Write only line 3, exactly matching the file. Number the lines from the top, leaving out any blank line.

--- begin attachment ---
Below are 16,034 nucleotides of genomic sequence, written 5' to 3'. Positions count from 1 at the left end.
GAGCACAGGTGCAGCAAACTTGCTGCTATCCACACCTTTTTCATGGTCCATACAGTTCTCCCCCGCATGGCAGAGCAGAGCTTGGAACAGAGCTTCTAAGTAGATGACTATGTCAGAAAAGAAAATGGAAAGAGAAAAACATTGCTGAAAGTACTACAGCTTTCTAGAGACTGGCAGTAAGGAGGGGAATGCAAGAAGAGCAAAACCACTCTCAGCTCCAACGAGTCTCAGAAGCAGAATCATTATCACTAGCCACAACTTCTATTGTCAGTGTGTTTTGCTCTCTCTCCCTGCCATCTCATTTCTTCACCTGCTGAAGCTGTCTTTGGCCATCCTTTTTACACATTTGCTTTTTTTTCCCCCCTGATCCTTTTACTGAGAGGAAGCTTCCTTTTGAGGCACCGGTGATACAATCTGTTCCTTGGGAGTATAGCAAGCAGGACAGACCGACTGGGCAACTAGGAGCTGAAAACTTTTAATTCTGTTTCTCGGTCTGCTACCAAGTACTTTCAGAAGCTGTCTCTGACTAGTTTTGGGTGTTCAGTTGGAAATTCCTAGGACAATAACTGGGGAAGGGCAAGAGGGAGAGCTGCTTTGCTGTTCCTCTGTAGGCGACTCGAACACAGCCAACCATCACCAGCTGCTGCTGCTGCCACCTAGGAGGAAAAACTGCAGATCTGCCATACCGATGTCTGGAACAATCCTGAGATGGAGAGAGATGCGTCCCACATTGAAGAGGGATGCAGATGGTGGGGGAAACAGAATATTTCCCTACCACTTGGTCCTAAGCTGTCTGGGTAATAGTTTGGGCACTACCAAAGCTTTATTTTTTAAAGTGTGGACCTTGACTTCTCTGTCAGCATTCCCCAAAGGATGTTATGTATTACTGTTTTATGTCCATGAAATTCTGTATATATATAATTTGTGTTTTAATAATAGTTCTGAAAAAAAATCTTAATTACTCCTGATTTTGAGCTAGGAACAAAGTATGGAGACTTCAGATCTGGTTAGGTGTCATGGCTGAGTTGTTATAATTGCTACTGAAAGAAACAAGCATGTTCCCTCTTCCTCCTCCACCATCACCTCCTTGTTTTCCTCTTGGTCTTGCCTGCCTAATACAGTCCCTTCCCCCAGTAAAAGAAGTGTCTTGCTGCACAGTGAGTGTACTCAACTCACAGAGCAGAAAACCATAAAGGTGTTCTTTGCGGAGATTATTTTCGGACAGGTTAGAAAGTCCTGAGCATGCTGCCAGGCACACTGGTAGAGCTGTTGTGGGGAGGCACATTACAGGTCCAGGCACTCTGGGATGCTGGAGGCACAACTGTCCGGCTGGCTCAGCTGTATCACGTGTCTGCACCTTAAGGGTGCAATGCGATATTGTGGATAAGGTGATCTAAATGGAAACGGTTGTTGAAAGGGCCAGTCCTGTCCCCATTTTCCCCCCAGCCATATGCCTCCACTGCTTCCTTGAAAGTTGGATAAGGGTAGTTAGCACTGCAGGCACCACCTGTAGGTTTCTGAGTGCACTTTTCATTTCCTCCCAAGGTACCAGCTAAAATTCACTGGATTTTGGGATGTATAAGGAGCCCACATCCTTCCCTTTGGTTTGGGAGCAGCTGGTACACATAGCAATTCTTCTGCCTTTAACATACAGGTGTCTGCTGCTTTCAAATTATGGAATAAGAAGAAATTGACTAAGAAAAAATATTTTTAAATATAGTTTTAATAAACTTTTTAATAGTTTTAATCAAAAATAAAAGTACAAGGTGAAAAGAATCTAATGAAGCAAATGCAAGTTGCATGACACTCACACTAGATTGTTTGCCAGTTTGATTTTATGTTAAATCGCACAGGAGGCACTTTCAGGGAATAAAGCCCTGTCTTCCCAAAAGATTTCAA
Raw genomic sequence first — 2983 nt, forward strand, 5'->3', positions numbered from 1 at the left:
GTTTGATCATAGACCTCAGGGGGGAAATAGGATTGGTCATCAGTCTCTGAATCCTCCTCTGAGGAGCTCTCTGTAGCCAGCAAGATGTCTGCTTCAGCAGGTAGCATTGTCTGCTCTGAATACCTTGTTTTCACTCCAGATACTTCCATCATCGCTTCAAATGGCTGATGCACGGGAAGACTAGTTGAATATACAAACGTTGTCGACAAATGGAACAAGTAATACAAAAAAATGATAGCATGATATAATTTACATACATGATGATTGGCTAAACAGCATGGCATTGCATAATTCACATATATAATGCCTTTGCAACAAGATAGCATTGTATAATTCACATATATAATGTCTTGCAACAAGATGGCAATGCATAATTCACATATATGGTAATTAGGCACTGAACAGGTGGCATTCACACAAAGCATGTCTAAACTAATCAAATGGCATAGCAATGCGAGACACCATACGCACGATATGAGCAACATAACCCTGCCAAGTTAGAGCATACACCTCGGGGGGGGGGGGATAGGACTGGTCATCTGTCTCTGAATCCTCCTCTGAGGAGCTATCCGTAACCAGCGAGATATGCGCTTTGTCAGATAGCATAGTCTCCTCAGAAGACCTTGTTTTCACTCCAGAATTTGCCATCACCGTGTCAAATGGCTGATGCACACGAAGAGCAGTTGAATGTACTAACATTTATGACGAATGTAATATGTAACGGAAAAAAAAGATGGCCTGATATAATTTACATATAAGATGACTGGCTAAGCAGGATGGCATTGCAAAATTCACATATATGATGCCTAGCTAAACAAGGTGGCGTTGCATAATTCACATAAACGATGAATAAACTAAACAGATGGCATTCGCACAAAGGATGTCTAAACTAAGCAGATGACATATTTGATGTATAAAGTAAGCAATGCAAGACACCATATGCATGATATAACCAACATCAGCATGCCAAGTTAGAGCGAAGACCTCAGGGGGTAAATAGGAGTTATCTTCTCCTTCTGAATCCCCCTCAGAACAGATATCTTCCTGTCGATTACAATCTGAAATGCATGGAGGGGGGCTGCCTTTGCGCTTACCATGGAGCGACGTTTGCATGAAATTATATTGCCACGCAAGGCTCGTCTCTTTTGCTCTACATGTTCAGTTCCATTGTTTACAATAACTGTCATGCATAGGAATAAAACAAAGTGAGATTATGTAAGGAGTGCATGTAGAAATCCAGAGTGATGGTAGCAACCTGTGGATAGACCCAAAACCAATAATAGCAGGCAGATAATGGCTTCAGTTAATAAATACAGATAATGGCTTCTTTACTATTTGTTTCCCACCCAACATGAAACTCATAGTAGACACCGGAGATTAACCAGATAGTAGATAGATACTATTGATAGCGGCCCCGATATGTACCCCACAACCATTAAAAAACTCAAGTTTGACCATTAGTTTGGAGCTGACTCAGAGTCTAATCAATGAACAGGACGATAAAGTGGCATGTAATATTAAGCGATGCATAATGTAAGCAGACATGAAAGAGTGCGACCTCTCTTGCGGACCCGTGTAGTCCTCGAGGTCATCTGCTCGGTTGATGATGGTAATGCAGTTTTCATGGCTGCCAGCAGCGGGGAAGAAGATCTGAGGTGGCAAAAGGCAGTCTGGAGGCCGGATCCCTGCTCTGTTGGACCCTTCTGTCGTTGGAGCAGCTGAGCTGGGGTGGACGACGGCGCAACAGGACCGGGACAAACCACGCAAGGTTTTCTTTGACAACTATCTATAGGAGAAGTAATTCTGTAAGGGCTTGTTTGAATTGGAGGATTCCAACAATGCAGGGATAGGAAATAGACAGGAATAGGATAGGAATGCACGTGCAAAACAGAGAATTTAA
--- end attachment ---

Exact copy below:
Raw genomic sequence first — 2983 nt, forward strand, 5'->3', positions numbered from 1 at the left: